If you have even the slightest doubt about our government’s motivation, then you need to look past the public story and look for some other potential reasons, uses and intnt for the content filter. (And we need to leave concerns about just how technically feasible this all is till later - let’s not allow complacency to compromise our freedom.)
Think about this. If the government gets their way, will they retain the power to force the ISP’s hand on implementation of content bans?
No, you might think, absolutely not because that would be an unthinkable infringement of our civil liberties.
(Look at the government again. See them? See those smiles? Good. Now back to me.)
What happens next time we have a wikileaks?
What happens next time we have an Edward Snowden?
What happens next time MP’s expenses get leaked?
What happens when something really important about our military and security agencies gets classified as “aiding terrorists”.
What happens next time the US NSA pokes a metaphorical gun into the side of our government’s head?
Do they use the filter?
Do they take the real moral high ground and protect our right to know how our country is being operated; how our world is actually governed?
What do you think?
Did you even think at all?
As long as you’re thinking and questioning now, that’s all that matters.
I don’t even need you to agree with me, just stop, think, and ask more questions next time the government does something so inexplicably out of keeping with their whole ideology.
Book Review: “Alif the Unseen” by G. Willow Wilson
These days, we see a lot of cyber fiction and tales of brave hackers showing their morals, just as we see many, many tales of ordinary boys discovering a world of magic and demons whilst overcoming their own failings. Alif the Unseen gives us both of these things, and thankfully, it is ends up as a fascinating combination of cultures and genres that successfully delivers a fast moving and very involving story.
There is a rich texture to the novel that is both intriguing and unusual whilst quickly becoming familiar and understandable. We don’t see a lot of Islamic or Arabic culture and mythology in mainstream sci-fi/fantasy and this is where the strongest aspects of the book lie. Not one, but two new worlds - one an imaginative fantasy rooted in myth and religious belief, the other a far realer world of oppressive politics and state observation in an unnamed middle-east nation where freedom is a pre-Arab Spring pipe dream.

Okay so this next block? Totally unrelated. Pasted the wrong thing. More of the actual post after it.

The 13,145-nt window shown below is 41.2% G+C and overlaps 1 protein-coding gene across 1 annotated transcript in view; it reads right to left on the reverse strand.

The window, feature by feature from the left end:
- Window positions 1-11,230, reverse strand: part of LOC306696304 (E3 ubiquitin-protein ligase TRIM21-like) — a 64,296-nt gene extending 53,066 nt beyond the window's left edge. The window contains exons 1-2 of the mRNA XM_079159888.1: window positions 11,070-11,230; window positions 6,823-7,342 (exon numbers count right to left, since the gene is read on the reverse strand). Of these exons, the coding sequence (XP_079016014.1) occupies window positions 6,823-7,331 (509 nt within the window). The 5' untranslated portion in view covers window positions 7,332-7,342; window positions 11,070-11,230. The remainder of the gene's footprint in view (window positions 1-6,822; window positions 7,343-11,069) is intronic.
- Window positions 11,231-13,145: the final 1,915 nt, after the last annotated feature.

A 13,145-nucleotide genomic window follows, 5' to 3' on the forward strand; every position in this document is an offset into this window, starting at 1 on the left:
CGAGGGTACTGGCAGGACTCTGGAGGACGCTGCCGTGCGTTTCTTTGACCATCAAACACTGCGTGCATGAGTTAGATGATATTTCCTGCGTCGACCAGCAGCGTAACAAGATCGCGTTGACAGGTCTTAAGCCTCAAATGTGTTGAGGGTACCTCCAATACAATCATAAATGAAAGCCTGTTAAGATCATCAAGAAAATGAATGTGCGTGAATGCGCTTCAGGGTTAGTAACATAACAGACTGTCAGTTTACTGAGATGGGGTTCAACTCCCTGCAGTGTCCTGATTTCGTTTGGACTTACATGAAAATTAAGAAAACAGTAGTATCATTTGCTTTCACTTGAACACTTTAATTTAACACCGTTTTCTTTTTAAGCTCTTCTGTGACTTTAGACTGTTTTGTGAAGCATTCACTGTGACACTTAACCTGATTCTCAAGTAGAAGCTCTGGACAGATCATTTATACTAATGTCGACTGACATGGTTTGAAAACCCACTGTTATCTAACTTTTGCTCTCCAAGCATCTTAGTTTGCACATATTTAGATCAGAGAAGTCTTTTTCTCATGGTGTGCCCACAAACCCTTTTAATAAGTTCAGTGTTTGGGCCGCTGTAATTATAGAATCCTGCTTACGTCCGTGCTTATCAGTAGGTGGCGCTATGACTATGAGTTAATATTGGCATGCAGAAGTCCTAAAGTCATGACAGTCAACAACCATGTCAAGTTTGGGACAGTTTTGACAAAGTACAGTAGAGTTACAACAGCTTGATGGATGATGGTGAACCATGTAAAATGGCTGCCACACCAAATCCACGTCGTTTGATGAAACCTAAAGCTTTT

The central characters provide a strong foundation to the plot and everyone behaves with the right combination of believability and unpredictability to keep things interesting without compromising our own credulity. The political backdrop of an oppressive state meshes well with the religious side of a society where sometimes total freedom (as we may see it in the west) is not wholly desired. The result is a very balanced exploration of cultural and personal freedom and the convictions each person has in their own set of beliefs.
The plot builds well and spirals to a truly dramatic climax where there are so many major and minor plot threads to be tied up that the tension survives well beyond any expectation of a happy (or otherwise) ending you may have.
Less successful is some of the technical writing at those points of chaos and confusion. Key events occur without you really knowing. This leaves you scanning back and forth through a few paragraphs wondering if “That just happened… Has he done that? Is he there now? What?”
It all resolves clearly enough and it is a minor gripe but I found it took some of the sting out of the more desperate moments.
Elsewhere, the pace drops in a few places and there is a slight sense of deus-ex-machina to get our heroes out of one particularly tight spot.
At the conclusion of the book, the overwhelming feeling one is left with is of enjoyment and fascination. Alif the Unseen is a memorable, exciting and wonderfully textured book and blends two massively contrasting worlds with immense skill and creates a new third realm that is wholly convincing and enthralling.
Alif the Unseen is published in the UK by Corvus
E3 2013: Sony vs Microsoft
Soooo, we’re all seen the results of the Big Fight between Microsoft and Sony at E3 the other night. The results are absolutely clear. Sony won.
Apart from the fact that they didn’t, in some ways…
But in a third, potentially very important set of ways, they may actually have won after all.
This is complicated.
Xbox One: Why Microsoft are right (Or at least, not entirely wrong)
It’s a few days since Microsoft debuted the Xbox One, and the web remains tingling with delight, interest, doubt, sarcasm and plain old bitter disappointment. I’d like to say that it was equal quantities of all of these, but as you’ve probably noticed, everything is heavily skewed towards the negative end of the scale.